In an interview with Matt Lauer that aired Tuesday on TODAY, Sandra Bullock talks about her "little Cajun cookie" -- son Louis, the value of good friends and her involvement with the Warren Easton Charter High School in New Orleans.
Bullock said that finalizing the adoption of Louis was a long process, but that she wanted to follow the normal procedures. "I did not circumvent," Bullock told Lauer. "I wanted to do everything exactly the same way everyone else did. And -- it was -- he was always mine, you know. It wasn't like I felt like someone was going to take him away. But it was nice to have someone say, I think you're a fit parent. ... I think, everything works out the way the universe wants it to work out."
And while the Oscar-winning actress said she didn't care whether the child she was ultimately placed with was a boy or a girl, she was pleased to add a son to her family.
"We don't have any boys in our family. Boy, is everyone really happy about that. So, he's like the crown prince. You know, it's nothing but girls in our family," Bullock said. "I mean, my cousin in Germany has one son -- no boys. Can you imagine how miserable our father is? I mean, every pet was female. But it was just the hierarchy that needed to be broken."
Bullock managed to keep the long adoption process out of the public eye until she announced it in April. She attributes that to having a strong circle of friends and family with "massive amounts of integrity."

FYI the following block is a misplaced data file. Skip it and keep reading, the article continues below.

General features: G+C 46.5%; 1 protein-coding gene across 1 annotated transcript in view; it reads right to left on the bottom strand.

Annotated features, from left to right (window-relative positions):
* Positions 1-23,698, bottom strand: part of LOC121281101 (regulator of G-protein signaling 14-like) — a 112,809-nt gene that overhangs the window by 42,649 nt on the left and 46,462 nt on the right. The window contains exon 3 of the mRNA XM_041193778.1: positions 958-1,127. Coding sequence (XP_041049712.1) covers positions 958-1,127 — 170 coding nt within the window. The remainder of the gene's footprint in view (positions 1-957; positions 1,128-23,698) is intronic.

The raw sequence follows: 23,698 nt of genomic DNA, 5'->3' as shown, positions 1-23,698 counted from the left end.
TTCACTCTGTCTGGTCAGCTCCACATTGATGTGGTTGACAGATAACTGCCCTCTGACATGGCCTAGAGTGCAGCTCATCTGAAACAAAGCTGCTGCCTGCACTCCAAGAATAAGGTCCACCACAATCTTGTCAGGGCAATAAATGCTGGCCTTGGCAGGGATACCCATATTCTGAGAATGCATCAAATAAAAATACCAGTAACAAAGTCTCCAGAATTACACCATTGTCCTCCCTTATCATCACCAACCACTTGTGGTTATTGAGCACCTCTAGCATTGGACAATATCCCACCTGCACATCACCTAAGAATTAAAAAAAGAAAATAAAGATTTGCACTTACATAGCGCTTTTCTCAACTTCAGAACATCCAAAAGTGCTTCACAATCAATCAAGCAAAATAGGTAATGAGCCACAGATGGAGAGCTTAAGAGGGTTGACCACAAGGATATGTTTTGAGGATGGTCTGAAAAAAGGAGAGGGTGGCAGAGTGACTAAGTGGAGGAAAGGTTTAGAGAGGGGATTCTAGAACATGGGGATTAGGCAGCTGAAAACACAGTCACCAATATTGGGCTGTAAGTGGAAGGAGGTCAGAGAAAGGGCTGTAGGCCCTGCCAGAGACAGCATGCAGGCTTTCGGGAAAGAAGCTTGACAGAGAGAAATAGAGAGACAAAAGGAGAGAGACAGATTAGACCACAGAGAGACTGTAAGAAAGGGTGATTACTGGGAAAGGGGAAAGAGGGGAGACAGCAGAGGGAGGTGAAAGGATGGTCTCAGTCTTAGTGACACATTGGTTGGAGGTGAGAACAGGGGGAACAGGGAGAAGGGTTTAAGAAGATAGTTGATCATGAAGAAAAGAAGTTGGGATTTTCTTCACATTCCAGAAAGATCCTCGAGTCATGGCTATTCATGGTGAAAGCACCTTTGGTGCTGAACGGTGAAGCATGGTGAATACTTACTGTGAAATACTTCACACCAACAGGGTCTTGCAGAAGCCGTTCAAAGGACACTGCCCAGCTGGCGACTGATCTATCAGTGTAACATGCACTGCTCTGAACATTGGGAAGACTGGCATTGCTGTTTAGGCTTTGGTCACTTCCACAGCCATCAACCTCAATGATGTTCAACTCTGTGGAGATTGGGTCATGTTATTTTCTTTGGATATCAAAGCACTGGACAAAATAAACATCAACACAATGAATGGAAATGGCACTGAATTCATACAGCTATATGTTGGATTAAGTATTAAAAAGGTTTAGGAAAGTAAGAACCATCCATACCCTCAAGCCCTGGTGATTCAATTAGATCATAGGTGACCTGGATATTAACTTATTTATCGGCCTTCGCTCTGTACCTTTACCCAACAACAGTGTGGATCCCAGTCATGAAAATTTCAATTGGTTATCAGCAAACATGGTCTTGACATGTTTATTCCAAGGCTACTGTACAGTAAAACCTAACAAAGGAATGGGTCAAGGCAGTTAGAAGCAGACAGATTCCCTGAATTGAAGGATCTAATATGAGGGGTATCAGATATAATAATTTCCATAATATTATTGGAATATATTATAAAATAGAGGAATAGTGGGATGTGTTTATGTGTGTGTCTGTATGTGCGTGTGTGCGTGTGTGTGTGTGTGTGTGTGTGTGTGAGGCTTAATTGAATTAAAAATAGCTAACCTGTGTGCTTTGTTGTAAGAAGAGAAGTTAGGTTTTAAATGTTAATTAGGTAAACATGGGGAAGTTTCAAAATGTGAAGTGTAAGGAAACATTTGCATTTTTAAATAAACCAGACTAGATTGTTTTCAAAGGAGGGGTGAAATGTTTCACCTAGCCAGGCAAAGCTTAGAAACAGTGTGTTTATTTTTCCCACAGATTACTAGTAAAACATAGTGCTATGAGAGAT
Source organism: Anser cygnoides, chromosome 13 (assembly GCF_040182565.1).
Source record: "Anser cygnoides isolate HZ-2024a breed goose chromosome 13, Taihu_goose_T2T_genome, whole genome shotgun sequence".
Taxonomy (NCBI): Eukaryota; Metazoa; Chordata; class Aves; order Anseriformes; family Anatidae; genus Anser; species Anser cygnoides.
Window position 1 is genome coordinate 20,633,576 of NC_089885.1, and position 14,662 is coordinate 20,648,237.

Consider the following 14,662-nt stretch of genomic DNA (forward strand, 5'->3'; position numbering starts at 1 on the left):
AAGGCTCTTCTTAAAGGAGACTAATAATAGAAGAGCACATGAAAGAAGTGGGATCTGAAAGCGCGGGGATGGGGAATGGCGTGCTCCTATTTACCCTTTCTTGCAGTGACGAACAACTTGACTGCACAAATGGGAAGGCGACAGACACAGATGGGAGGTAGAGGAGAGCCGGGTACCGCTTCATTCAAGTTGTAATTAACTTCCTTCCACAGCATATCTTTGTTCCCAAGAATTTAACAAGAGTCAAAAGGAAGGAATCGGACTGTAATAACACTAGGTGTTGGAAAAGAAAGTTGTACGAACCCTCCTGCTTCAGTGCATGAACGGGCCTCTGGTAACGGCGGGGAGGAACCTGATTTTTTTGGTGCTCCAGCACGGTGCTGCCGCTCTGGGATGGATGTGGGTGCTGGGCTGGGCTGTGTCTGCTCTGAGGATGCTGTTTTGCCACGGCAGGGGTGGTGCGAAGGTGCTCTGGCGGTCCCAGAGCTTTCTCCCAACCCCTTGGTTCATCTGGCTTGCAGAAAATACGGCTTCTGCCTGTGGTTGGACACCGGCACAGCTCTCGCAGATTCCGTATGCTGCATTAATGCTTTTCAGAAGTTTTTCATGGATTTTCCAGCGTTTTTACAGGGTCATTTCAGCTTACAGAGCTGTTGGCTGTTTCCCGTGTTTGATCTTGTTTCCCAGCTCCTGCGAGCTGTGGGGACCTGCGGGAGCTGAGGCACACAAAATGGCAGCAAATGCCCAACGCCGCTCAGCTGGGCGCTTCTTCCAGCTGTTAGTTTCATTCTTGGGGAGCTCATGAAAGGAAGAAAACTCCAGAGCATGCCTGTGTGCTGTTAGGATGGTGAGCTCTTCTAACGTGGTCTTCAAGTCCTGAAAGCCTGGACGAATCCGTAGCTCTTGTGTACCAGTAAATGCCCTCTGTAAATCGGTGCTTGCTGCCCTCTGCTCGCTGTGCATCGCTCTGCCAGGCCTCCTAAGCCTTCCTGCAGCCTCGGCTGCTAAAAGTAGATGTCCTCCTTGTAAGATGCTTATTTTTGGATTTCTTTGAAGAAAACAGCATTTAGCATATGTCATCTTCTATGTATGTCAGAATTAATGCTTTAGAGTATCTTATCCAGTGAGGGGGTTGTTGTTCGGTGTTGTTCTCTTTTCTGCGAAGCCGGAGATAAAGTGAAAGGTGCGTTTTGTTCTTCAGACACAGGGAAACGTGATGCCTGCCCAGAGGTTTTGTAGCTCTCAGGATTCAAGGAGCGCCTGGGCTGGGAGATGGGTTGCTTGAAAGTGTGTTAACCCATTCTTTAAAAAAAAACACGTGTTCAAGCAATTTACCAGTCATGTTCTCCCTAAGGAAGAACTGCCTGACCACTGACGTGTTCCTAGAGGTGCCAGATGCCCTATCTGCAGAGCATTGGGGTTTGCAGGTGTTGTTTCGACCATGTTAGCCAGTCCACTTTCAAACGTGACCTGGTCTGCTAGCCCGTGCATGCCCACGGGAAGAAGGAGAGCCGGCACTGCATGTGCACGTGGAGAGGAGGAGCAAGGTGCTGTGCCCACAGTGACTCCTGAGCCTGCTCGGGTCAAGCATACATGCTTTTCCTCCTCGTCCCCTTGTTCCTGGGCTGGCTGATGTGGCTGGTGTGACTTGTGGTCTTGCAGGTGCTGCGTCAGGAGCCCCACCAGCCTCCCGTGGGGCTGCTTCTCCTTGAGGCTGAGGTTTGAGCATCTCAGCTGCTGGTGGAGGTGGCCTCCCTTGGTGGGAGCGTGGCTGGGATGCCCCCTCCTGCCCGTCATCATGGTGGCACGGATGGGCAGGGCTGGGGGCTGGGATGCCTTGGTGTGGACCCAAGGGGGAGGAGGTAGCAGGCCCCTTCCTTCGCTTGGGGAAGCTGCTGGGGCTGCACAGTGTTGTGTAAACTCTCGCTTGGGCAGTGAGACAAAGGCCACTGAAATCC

"I read something like, how did someone keep a secret, and it's -- you know-- human beings exist that have integrity that know how to keep their mouth shut. That know the bigger picture, that don't sell out their friends," Bullock said to Lauer. "Those people are all over the place. But again, we don't like to talk about it, because it doesn't sell a magazine. But I was blessed with the same friends I've had since before things got really special for me and blessed in life."
Bullock conducted the interview with Lauer from the Warren Easton Charter High School, alongside school board member Arthur Hardy. Bullock helped to raise funds for a new health clinic on the campus of the school. Bullock has been a longtime supporter of the school and initially "cold-called" Hardy to tell him she wanted to lend a hand.
"She knew what we were all about," Hardy told Lauer. "And I think -- had done enough work to know we were the real deal. And then, once she came and met the kids, it was all over. I didn't have to sell anybody."
Bullock, who has a home in New Orleans and is a regular visitor to the city, got involved because she was drawn to the work Hardy and the rest of the board were doing to establish the school in the wake of Hurricane Katrina. "They did it with such power and love and integrity. Integrity. There's so much integrity here. And I've never been around that much integrity," Bullock said.